If we can’t prep future blacks for these professions, they might as well learn a trade and avoid high student debt.

    • David B. says:

      I agree with you Joseph R. about the need for more black students to learn an “in demand” trade as opposed to attending college to major in liberal arts. Most black students are simply not “college material” after graduating from high school.

  4. STEPHE PAUL DELSOL says:

    I agree with both David B. and Joseph R. They have made some great points. I am a science educator, and from a family where all my three other brothers have science degrees and science based occupations. I worked in a college physics, chemistry and biology laboratories for a number of years. I say all this to assess the qualities and intellectual skills required to achieve a degree in STEM subjects. It is TOUGH, especially if the students are inadequately taught, and do not have the academic mentoring and coaching at home and among their peer group.

    Poverty is a cause of many black students not attending college; and going to college is a cause of black students being poor. The argument is congruent and not mutually exclusive. Both statements are correct.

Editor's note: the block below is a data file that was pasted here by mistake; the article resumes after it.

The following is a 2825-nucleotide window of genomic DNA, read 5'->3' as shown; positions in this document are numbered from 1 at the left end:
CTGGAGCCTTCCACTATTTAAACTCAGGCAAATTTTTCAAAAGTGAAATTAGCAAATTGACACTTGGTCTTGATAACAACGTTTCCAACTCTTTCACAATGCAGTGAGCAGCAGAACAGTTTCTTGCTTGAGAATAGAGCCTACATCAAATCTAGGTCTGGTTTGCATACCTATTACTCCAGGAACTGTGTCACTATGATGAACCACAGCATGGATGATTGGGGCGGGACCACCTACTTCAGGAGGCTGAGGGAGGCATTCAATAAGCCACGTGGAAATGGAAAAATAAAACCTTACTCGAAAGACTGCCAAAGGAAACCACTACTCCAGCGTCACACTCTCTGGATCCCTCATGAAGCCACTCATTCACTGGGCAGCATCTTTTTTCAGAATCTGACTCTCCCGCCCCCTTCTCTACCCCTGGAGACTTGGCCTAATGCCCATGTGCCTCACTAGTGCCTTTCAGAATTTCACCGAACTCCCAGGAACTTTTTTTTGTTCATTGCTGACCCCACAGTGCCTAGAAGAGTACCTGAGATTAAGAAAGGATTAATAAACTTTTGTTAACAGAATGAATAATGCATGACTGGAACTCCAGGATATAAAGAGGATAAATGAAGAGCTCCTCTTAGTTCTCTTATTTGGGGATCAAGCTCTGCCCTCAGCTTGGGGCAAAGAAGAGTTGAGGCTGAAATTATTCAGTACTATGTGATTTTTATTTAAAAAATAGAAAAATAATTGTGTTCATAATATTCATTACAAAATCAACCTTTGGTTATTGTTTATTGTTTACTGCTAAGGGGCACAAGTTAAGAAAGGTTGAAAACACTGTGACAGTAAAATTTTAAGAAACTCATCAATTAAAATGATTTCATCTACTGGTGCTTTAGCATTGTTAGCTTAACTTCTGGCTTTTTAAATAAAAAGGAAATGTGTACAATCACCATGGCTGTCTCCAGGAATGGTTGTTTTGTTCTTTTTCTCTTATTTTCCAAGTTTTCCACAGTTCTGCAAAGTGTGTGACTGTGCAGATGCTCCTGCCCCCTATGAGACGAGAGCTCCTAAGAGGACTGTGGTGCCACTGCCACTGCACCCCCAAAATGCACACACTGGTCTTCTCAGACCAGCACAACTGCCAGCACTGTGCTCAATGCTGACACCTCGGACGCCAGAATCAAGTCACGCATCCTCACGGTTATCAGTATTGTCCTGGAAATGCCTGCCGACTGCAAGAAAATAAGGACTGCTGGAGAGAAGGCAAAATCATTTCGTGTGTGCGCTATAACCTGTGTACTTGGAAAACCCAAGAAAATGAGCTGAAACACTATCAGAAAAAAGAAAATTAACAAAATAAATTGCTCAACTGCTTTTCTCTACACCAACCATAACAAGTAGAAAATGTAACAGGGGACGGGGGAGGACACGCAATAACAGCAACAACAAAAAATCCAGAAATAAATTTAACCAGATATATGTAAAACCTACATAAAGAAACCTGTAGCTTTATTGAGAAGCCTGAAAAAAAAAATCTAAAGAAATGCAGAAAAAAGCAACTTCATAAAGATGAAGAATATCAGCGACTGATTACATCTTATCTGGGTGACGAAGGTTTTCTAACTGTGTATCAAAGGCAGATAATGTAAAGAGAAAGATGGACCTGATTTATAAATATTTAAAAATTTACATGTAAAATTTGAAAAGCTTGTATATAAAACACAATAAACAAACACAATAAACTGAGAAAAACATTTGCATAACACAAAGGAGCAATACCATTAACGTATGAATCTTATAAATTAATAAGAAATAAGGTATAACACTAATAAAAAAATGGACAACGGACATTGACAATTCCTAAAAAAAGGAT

Many black students with high school diplomas who are prepared to work hard, and be wise money managers will be prosperous and free from debt, and escape from poverty if they did not attend college. I know of a black male and female in their mid-twenties, with only high school diplomas who are doing very well financially. Both work three jobs. The young man now owns a house, truck and is debt-free. The young lady is nearly in a similar position. I asked her if she had any children, and she said that she is not yet ready to have one.

    On the other hand, I know from experience that having only a high school diploma is not enough to prepare 18 year olds to participate and prosper in the 4th Digital Industrial Revolution – new Global economy based on STEM, big data, A1, robotics and algorithms require college degrees of a particular kind.